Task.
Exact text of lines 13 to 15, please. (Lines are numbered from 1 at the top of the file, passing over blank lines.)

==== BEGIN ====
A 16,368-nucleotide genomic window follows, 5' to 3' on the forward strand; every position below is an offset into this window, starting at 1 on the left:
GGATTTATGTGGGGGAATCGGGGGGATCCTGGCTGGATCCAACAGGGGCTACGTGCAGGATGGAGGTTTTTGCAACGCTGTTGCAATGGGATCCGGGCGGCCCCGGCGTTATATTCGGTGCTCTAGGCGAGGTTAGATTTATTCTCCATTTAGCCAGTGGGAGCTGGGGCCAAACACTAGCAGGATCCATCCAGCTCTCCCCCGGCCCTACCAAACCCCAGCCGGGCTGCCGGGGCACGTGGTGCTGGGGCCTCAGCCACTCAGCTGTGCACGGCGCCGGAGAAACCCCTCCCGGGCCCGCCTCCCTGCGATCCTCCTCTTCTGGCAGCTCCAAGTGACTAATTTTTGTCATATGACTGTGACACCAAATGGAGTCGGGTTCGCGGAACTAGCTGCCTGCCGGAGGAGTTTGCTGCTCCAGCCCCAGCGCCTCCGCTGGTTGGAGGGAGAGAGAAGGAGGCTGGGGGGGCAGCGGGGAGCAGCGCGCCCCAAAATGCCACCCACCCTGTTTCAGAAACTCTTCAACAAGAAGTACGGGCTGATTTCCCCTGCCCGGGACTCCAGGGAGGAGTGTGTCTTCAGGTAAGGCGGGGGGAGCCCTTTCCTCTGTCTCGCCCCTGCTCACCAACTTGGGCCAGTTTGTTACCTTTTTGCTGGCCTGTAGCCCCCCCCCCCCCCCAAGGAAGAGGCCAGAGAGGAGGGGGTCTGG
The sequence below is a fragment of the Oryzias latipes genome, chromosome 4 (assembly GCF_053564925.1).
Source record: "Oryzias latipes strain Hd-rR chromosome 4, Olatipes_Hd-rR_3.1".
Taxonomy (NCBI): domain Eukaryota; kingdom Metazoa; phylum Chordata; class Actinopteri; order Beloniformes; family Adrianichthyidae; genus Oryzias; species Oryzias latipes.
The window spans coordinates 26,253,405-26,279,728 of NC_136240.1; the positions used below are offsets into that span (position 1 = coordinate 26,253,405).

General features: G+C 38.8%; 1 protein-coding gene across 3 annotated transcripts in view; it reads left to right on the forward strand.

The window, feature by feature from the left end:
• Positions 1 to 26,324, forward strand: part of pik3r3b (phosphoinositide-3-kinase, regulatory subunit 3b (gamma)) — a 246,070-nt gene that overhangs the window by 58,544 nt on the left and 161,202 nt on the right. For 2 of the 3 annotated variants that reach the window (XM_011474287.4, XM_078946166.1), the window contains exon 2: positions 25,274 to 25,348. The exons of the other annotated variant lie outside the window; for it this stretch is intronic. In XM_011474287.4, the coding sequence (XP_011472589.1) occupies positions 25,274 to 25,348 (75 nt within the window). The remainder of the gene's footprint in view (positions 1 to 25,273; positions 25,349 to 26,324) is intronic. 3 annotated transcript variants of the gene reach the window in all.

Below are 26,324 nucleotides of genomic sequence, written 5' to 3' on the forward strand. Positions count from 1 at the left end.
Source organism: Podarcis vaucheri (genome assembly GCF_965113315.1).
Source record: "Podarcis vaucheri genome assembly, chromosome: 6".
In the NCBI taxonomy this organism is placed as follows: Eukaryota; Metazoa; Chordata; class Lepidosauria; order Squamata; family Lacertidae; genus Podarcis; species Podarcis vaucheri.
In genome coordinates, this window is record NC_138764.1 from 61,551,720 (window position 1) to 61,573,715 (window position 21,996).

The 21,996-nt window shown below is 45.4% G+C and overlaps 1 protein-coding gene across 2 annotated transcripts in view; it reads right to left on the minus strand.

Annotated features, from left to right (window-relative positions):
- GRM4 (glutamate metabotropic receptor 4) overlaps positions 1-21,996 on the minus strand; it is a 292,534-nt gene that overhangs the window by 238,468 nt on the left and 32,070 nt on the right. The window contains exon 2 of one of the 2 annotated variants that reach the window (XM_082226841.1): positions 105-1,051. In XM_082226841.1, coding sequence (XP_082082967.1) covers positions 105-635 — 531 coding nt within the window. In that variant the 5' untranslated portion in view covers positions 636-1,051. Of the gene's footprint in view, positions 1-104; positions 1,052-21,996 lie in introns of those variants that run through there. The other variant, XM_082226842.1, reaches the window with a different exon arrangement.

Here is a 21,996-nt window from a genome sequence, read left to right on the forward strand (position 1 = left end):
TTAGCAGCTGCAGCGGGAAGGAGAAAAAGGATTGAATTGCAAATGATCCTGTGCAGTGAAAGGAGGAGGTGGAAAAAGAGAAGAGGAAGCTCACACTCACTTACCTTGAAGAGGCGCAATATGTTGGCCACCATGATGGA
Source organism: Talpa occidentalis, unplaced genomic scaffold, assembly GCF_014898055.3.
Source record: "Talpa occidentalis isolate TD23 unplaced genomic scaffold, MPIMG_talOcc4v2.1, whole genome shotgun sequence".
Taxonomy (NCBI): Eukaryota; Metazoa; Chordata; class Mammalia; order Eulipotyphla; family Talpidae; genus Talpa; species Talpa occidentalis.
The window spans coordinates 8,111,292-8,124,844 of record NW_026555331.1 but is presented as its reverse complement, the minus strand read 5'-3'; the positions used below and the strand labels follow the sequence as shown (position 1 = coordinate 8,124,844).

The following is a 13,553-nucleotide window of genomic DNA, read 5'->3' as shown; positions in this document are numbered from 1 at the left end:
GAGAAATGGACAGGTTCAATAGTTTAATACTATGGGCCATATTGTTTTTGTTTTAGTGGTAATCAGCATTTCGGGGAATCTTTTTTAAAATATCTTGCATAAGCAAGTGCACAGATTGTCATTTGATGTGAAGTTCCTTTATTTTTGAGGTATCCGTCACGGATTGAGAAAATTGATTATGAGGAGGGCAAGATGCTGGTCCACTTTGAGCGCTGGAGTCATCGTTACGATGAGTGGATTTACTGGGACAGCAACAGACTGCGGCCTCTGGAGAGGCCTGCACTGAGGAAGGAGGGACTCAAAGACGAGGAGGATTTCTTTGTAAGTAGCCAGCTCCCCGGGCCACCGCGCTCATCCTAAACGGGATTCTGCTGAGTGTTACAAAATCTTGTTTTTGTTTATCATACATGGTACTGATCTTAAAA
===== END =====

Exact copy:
In the NCBI taxonomy this organism is placed as follows: Eukaryota; Metazoa; Chordata; class Lepidosauria; order Squamata; family Lacertidae; genus Podarcis; species Podarcis vaucheri.
In genome coordinates, this window is record NC_138764.1 from 61,551,720 (window position 1) to 61,573,715 (window position 21,996).

The 21,996-nt window shown below is 45.4% G+C and overlaps 1 protein-coding gene across 2 annotated transcripts in view; it reads right to left on the minus strand.